New advances in flexible electronics and interfaces could unleash a higher-performing—and more comfortable—generation of wearable devices.

Runner at the start of a race with wearable device on wrist

Since 2016, the number of connected wearable devices worldwide has tripled, growing from 325 million to more than 1 billion in 2022.1 The smart watches and wearable devices of today go far beyond simply telling time or counting our daily steps. At this very moment, it’s likely your wearable device is measuring your resting heart rate while simultaneously serving up messages and notifications—and last night, it may have tracked variables such as your sleep quality, skin temperature, and oxygen saturation.

Wearables and epidermal bioelectronics have become entrenched in our lives as we increasingly gamify our health, and they are becoming essential for monitoring conditions such as diabetes and heart arrhythmia. But what are their current limiting factors, and how much further could they go with the right innovations?

A Second Skin

Human skin is one of the most effective communicators of the human body, providing an array of physiological and biochemical signals that align closely with a person’s health status. This information is important for health monitoring, clinical diagnoses, and treatment, but collecting it noninvasively while achieving both comfort and accuracy remains a challenge. A key limiting factor is the nonconformal contact between relatively stiff epidermal bioelectronics and soft biological surfaces, which may result in weakened signals and inaccurate readings.

Traditional functional components for electronics include metals, semiconductors, and ceramic materials—all of which typically are neither flexible nor permeable. Various malleable and stretchable materials can be used as supporting substrates for electronics, including thin films made of plastics or elastomers, but these are also often impermeable to moisture vapor or gases.

One important advance in developing next-generation wearables could therefore be permeable, breathable electronics. This novel solution has potential to overcome the disparity between rigid electronics and soft human tissues, enabling a much more comfortable user experience. Furthermore, wearable electronics capable of permeating gas or liquid would also be a significant boon for wellness and medical applications, ensuring a biocompatible interface for continuous, real-time health monitoring.2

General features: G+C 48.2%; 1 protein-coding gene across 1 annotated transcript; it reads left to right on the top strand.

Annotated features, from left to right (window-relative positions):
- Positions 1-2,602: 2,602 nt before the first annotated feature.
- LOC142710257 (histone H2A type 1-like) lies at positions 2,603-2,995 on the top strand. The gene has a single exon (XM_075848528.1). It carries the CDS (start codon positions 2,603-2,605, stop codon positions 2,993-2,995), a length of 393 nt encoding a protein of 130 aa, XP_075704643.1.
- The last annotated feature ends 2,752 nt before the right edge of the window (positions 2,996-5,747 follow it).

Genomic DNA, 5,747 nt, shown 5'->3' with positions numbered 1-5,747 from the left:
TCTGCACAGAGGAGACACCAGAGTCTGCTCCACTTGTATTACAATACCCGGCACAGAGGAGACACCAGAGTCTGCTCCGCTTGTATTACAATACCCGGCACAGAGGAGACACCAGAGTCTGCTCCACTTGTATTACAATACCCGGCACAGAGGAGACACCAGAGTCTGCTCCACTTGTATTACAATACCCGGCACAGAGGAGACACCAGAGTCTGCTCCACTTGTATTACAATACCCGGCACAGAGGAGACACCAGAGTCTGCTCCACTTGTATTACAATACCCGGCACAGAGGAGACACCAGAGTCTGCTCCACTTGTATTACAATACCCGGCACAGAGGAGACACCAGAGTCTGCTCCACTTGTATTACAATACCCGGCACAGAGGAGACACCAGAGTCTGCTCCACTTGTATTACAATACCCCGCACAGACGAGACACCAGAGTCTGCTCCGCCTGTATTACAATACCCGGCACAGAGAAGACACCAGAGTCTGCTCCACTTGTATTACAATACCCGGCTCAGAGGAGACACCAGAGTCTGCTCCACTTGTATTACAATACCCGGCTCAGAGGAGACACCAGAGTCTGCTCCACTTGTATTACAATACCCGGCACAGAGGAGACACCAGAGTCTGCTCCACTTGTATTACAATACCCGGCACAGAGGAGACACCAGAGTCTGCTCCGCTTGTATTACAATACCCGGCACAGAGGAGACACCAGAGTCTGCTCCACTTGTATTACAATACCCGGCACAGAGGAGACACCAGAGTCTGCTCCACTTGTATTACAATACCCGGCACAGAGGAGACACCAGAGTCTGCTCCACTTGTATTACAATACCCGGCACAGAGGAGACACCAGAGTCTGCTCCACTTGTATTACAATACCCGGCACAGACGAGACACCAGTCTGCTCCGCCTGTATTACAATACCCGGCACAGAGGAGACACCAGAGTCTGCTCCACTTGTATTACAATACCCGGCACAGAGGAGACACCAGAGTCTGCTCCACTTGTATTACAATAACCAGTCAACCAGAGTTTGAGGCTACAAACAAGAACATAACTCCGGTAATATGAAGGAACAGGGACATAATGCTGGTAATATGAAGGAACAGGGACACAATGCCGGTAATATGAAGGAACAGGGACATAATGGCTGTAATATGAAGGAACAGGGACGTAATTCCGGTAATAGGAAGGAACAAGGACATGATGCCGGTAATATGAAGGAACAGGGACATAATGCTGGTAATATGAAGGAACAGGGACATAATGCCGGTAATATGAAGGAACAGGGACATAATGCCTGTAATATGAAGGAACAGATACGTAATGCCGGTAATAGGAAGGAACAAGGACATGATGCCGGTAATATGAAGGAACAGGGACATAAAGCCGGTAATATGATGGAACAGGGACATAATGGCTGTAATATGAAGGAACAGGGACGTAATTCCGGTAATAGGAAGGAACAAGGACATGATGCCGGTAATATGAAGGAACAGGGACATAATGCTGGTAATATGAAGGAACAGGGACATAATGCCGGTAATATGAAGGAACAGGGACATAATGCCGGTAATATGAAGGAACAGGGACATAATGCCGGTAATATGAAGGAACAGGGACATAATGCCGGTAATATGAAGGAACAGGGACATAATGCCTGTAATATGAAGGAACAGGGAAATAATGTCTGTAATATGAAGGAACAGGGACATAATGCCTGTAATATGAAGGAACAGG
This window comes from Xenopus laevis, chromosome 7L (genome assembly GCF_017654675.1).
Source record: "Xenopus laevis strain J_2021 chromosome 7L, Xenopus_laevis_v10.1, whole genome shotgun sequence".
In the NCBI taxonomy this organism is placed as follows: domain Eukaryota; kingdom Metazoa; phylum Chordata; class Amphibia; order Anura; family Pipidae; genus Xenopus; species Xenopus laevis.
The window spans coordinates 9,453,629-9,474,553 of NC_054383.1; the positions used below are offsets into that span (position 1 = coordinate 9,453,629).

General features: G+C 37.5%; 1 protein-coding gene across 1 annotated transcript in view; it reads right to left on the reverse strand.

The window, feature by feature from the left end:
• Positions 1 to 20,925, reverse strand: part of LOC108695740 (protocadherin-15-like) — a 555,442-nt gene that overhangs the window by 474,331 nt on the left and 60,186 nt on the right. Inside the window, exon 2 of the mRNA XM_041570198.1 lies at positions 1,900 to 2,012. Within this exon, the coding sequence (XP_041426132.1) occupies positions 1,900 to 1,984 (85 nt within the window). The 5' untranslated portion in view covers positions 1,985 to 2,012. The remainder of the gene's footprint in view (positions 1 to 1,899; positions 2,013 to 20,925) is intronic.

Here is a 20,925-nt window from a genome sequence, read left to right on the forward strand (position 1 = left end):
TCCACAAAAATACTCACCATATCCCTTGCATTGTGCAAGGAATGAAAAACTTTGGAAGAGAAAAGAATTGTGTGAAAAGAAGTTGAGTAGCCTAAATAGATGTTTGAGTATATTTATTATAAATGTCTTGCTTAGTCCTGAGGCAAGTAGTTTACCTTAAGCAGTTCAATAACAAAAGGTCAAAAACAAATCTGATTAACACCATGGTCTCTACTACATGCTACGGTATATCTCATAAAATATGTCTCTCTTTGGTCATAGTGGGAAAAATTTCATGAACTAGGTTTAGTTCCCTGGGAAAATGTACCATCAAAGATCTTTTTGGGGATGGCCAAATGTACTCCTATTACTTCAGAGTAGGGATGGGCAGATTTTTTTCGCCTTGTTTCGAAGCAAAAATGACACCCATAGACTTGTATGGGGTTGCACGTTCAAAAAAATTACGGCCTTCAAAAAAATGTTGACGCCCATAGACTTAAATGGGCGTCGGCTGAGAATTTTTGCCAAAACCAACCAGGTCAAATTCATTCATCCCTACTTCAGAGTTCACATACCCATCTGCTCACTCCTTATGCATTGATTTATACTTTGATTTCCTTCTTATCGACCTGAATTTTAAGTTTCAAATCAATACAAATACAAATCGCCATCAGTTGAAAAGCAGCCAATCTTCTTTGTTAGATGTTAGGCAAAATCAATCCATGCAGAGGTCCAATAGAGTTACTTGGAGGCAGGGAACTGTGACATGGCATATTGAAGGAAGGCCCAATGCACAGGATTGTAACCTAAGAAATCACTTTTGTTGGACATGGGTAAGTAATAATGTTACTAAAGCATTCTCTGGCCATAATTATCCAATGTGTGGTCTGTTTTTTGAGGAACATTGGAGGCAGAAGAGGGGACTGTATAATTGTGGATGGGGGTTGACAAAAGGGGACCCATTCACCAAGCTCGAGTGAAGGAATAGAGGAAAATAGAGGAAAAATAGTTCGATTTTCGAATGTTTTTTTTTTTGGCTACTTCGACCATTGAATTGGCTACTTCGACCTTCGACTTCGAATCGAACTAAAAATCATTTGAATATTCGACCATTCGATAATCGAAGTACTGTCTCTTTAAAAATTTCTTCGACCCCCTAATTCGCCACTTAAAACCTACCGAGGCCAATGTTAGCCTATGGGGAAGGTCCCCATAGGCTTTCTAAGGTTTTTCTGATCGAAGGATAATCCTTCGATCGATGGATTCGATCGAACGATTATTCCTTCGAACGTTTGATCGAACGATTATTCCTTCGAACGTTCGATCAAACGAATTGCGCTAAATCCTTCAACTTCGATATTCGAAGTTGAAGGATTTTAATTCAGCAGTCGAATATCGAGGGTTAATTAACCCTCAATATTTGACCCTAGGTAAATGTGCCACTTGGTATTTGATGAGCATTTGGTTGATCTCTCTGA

Depiction of permeable electronic functionality
Image Credit: ACS Nano 2022, 16, 10, 15537-15544

For on-body continuous monitoring, devices need to perform without deterioration or noise when worn in a sweaty environment over a long period. Permeable materials and structures should also offer flexible and adhesive characteristics similar to those of the target tissues, enabling devices to be fully wrapped around or conformed to the human body for reliable and durable performance functioning.

One recent study published in ACS Nano explores the benefits of hydrogels as a solution for a flexible skin–device interface. The authors report that their findings could aid in the design of more advanced bioelectronics for health monitoring, prosthesis control, and even brain-computer interfaces.3

Depiction of hydrogel used in bioelectronic device
Image Credit: ACS Nano 2022, 16, 11, 17931-17947

While the creation of a soft, permeable interface solves one problem, it creates new ones for other elements within a wearable. For example, existing inertial-based motion sensors and accelerometers rely on rigid beams, which limits their use in soft wearables and interfaces. Further research describes a stand-alone, fully soft motion sensor that provides continuous skin contact and high functionality, based on graphene-coated liquid metal-based inertial sensors in a 3D channel architecture.4

Graphene and Liquid Metal Integrated Multifunctional Wearable Platform
Image Credit: ACS Nano 2022, 16, 12, 20305-20317

By continuing to push these technological boundaries, researchers are coming up with new ways for wearables to serve us, and many of these advances are beginning to come to market. Today, we see devices that can detect and raise the alarm for accidents; tomorrow we may have wireless strain sensors that can remotely monitor water activities and alert others when someone is drowning.5 That’s quite a feat for a watch. But perhaps we have only scraped the surface of what these devices can do for us.

Explore Related Research in ACS Journals

Stretchable Sponge Electrodes for Long-Term and Motion-Artifact-Tolerant Recording of High-Quality Electrophysiologic Signals
DOI: 10.1021/acsnano.2c04962

Breathable, Wireless, Thin-Film Wearable Biopatch Using Noise-Reduction Mechanisms
DOI: 10.1021/acsaelm.1c01107

Woven Structured Triboelectric Nanogenerator for Wearable Devices
DOI: 10.1021/am504110u

Electronic Textiles for Wearable Point-of-Care Systems
DOI: 10.1021/acs.chemrev.1c00502

Achievements and Challenges for Real-Time Sensing of Analytes in Sweat within Wearable Platforms
DOI: 10.1021/acs.accounts.8b00555


  1. Connected Wearable Devices Worldwide 2016-2022.
  2. Huang, Q. and Zheng, Z. Pathway to Developing Permeable Electronics. ACS Nano 2022, 16, 10, 15537–15544.
  3. Tang, H. et al. In Situ Forming Epidermal Bioelectronics for Daily Monitoring and Comprehensive Exercise. ACS Nano 2022, 16, 11, 17931–17947.
  4. Babatain, W. et al. Graphene and Liquid Metal Integrated Multifunctional Wearable Platform for Monitoring Motion and Human–Machine Interfacing. ACS Nano 2022, 16, 12, 20305–20317.
  5. Zhu, T. et al. A Breathable Knitted Fabric-Based Smart System with Enhanced Superhydrophobicity for Drowning Alarming. ACS Nano 2022, 16, 11, 18018–18026.

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